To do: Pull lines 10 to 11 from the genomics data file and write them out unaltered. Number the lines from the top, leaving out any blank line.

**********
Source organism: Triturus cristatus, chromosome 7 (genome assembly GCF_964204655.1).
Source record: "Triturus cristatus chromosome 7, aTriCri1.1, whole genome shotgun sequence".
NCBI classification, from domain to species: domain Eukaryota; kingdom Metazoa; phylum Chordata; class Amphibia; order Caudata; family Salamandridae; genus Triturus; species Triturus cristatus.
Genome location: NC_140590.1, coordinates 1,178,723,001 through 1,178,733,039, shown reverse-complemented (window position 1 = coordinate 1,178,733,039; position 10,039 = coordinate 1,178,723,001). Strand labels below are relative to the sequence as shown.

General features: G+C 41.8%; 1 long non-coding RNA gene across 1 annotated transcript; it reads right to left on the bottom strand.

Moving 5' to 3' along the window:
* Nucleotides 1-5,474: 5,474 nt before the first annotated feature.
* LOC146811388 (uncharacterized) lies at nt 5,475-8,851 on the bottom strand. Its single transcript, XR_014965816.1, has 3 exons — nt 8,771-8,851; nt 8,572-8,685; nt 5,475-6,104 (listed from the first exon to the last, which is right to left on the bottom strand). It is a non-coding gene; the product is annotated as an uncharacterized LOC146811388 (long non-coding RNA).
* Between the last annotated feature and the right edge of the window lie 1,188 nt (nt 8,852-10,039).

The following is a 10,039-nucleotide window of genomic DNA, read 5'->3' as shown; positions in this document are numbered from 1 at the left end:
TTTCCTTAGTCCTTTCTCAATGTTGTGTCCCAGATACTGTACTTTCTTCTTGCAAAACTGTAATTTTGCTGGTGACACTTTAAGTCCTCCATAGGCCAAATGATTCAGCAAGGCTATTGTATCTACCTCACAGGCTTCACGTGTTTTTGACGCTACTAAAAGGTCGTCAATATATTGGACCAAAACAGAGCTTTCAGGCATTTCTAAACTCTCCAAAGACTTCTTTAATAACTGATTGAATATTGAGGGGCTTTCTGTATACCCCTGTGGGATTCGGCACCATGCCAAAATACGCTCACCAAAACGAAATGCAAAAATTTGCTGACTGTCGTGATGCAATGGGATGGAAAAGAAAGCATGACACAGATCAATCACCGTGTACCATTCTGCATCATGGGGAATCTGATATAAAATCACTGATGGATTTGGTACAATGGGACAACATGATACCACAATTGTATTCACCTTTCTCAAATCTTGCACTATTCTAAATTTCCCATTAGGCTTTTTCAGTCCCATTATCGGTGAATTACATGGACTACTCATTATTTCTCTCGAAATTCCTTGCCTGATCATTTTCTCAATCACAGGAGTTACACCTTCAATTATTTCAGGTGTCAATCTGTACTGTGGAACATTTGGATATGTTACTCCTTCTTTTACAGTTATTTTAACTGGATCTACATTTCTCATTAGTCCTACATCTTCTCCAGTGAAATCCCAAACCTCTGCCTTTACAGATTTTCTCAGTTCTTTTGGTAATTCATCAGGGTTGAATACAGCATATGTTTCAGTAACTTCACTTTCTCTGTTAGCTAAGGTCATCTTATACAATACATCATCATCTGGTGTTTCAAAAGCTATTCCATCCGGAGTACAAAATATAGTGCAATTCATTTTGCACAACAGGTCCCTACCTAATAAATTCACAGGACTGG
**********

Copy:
The following is a 10,039-nucleotide window of genomic DNA, read 5'->3' as shown; positions in this document are numbered from 1 at the left end:
TTTCCTTAGTCCTTTCTCAATGTTGTGTCCCAGATACTGTACTTTCTTCTTGCAAAACTGTAATTTTGCTGGTGACACTTTAAGTCCTCCATAGGCCAAATGATTCAGCAAGGCTATTGTATCTACCTCACAGGCTTCACGTGTTTTTGACGCTACTAAAAGGTCGTCAATATATTGGACCAAAACAGAGCTTTCAGGCATTTCTAAACTCTCCAAAGACTTCTTTAATAACTGATTGAATATTGAGGGGCTTTCTGTATACCCCTGTGGGATTCGGCACCATGCCAAAATACGCTCACCAAAACGAAATGCAAAAATTTGCTGACTGTCGTGATGCAATGGGATGGAAAAGAAAGCATGACACAGATCAATCACCGTGTACCATTCTGCATCATGGGGAATCTGATATAAAATCACTGATGGATTTGGTACAATGGGACAACATGATACCACAATTGTATTCACCTTTCTCAAATCTTGCACTATTCTAAATTTCCCATTAGGCTTTTTCAGTCCCATTATCGGTGAATTACATGGACTACTCATTATTTCTCTCGAAATTCCTTGCCTGATCATTTTCTCAATCACAGGAGTTACACCTTCAATTATTTCAGGTGTCAATCTGTACTGTGGAACATTTGGATATGTTACTCCTTCTTTTACAGTTATTTTAACTGGATCTACATTTCTCATTAGTCCTACATCTTCTCCAGTGAAATCCCAAACCTCTGCCTTTACAGATTTTCTCAGTTCTTTTGGTAATTCATCAGGGTTGAATACAGCATATGTTTCAGTAACTTCACTTTCTCTGTTAGCTAAGGTCATCTTATACAATACATCATCATCTGGTGTTTCAAAAGCTATTCCATCCGGAGTACAAAATATAGTGCAATTCATTTTGCACAACAGGTCCCTACCTAATAAATTCACAGGACTGG